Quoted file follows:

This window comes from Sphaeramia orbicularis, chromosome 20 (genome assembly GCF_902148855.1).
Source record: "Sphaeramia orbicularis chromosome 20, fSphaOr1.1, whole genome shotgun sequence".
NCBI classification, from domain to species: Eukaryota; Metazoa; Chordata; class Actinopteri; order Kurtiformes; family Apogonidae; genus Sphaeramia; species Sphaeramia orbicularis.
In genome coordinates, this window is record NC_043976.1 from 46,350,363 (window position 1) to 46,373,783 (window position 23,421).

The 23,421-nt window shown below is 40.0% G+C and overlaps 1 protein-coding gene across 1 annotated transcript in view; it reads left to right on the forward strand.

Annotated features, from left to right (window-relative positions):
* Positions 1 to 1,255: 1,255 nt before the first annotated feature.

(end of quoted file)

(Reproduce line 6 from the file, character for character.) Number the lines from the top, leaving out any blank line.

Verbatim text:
Annotated features, from left to right (window-relative positions):